Christians and art
How did the Christian Church in the West go from being the leading force in the arts to naff sceptic? The Enlightenment, with its rejection of public religion, was a key turning-point but the Church herself contributed to the current state of affairs. Perhaps the Reformation culture wars are to blame: in northern Europe, rejecting false doctrines led to iconoclastic fury and the whitewashing of cathedral walls.
In his essay, Aesthetics and worship, James S. Spiegel, a philosophy professor, attempts to consider what should be done to remedy this situation. If you love Jesus and you love the arts, you’ll enjoy reading this, and if the thought of anyone expressing themselves through the medium of dance makes your toes curl in horror then you should probably give it a read too.
To entitle this post ‘Christians and art’ is to run the risk of conflict with others who champion ‘Christians and justice’, or something else equally worthy. But embracing one doesn’t mean rejecting the other, though one may get more emphasis in an individual’s life than the other. Which is another reason why we should be in a diverse community of believers, so that all the ‘Christians and …’ are represented and expressed.
Spiegel begins by considering God and His Word, not simply to appease nervous evangelicals but to show them that what they most cherish teaches that they should cherish art. He demonstrates that the Bible’s testimony is that God is beautiful and creative, and that He creates beautiful things. This creativity is objectively assessed in Genesis 1, “it was good”, which is a key point for Spiegel. This mitigates against art being wholly subjective (what you like and don’t): “there are absolute standards according to which a thing can be assessed aesthetically”. Moreover, as human beings are made in the image of God (a creative act in itself), we should be creative as He is.
The Bible provides another argument in favour of Christian creativity. It is not just that singing, dancing, drama and visual art are sanctioned on its pages, or that God is said to give gifts of creativity to people, or even the overwhelming use of writing styles that are not simply theological essays (song, story, poetry, etc.), but the fact that the Bible itself is an artistic medium - writing.
Having made his case, Spiegel goes on to prescribe virtues and warn of vices for Christian artists. Here’s what he wants to see:
- Technical excellence.
- Truth-telling and authenticity: “Included here is the practice of genuine personal vulnerability, something often lacking in Christian circles today”.
- Moral integrity: communicating “redemptive themes”, not commenting on the world for combat’s sake but looking to serve in a way that will “imaginatively persuade and enlighten”.
And here’s what he doesn’t:
- Laziness, being too easily satisfied.
- Artificiality: from the kitsch in your local Christian bookshop to “the use of hackneyed formulas in music (e.g. a key change towards the end of the song) and maudlin dramas that oversimplify the complexities of real life moral problems and dilemmas (e.g. “Yes, Jane, your pregnancy out of wedlock is a serious problem, but if you just trust the Lord…”).”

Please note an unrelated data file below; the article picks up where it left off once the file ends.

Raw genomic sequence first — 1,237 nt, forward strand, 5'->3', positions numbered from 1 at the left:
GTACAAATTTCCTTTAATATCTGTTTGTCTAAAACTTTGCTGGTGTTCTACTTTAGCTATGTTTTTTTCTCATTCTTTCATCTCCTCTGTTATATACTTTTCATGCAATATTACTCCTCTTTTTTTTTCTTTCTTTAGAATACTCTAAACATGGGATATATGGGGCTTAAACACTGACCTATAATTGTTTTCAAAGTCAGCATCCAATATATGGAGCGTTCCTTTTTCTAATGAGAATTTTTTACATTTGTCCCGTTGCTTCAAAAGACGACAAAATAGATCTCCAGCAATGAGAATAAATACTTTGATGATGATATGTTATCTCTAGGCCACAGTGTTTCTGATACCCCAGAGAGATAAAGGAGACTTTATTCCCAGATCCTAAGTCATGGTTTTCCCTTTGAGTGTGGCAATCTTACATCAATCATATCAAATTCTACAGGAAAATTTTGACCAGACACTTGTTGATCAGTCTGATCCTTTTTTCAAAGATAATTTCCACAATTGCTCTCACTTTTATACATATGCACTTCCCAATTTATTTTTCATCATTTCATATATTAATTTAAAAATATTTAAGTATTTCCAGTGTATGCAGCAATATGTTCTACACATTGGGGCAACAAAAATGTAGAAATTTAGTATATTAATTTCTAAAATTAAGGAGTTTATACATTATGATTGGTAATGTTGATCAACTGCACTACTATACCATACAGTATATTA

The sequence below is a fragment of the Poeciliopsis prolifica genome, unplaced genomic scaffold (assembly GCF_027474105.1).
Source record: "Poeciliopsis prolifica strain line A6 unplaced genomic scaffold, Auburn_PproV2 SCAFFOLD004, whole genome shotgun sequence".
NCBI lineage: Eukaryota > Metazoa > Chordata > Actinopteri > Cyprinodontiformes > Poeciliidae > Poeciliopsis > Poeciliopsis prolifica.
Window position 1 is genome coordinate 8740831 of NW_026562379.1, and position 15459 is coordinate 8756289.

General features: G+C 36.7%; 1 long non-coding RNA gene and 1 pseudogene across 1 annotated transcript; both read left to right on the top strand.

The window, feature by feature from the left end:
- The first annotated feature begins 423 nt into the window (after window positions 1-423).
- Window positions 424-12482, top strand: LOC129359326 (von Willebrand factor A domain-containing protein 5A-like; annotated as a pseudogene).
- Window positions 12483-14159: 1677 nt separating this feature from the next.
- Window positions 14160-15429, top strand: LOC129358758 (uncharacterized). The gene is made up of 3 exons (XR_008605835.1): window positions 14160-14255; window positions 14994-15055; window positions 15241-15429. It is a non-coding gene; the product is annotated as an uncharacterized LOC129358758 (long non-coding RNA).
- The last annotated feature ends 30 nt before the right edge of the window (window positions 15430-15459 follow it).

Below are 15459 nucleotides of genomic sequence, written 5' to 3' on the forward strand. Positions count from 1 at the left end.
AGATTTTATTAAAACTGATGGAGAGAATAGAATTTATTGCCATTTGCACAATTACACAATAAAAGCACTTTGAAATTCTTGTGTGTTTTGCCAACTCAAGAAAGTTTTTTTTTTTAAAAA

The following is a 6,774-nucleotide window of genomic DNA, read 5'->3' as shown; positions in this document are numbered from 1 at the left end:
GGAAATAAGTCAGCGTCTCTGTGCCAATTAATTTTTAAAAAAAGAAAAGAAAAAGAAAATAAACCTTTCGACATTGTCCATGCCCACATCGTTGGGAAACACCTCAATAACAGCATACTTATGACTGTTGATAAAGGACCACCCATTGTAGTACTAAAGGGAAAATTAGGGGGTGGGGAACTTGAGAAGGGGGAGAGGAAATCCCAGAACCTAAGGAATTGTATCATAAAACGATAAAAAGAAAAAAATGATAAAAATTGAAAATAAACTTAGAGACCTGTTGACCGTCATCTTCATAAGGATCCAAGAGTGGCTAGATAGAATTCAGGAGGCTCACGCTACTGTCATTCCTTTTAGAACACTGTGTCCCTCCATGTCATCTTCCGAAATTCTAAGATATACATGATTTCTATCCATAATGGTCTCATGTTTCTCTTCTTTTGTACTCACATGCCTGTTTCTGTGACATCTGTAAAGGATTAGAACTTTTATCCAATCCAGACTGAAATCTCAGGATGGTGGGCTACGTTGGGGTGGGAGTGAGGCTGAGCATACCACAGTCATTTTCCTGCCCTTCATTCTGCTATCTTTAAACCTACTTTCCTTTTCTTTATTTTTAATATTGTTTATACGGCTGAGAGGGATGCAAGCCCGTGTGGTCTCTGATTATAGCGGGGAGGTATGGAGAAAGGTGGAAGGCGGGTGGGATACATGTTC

- Authentic utilitarianism which simply uses art as a means to an end, such as evangelism. This is the most frequent fault he sees in the church today, the need for “practical application or tangible outcome” – criteria that cannot be said to be passed by all that God has created!
Church leaders are encouraged to make the arts a regular part of their lives (visiting galleries, etc), and to help foster fellowship and discipleship among Christian artists. And, of course, to see art as worship. Worship is defined as the active giving of glory to God, a broad definition that gives scope for creativity. Corporate worship must not distract us from God but help us focus on Him, illuminating the truth about Him. What this will look like will vary from church to church: a small congregation in a remote village may have less ‘resource’ than a cosmopolitan church in a city, but to whom little has been given little will be asked, and to whom much has been given much will be expected. And in which of these would Emily Dickinson have been found?
Spiegel may seem overly prescriptive at times but this is a discussion usually heavily balanced against his case so his manner is understandable. The didactic tone also comes from the conviction that objectivity should be applied to aesthetics as much as it is to ethics. For Christian artists surrounded by the uncertainty of modern art this is a vital truth to get hold of, and it should also assure those who erroneously link artistic creativity with general unorthodoxy. The Bible references and end-notes give the curious reader much more to explore.
As someone who doesn’t quite know what to do with his enjoyment of writing, I found the accusations of laziness, artificiality, and utilitarianism highly provoking, and the virtues of technical excellence and authentic, self-disclosing truth-telling exciting. As a leader I was stimulated by the vision of a church community vibrant with creativity. Art is not the only thing but Spiegel makes a powerful case that it is part of the ultimate thing.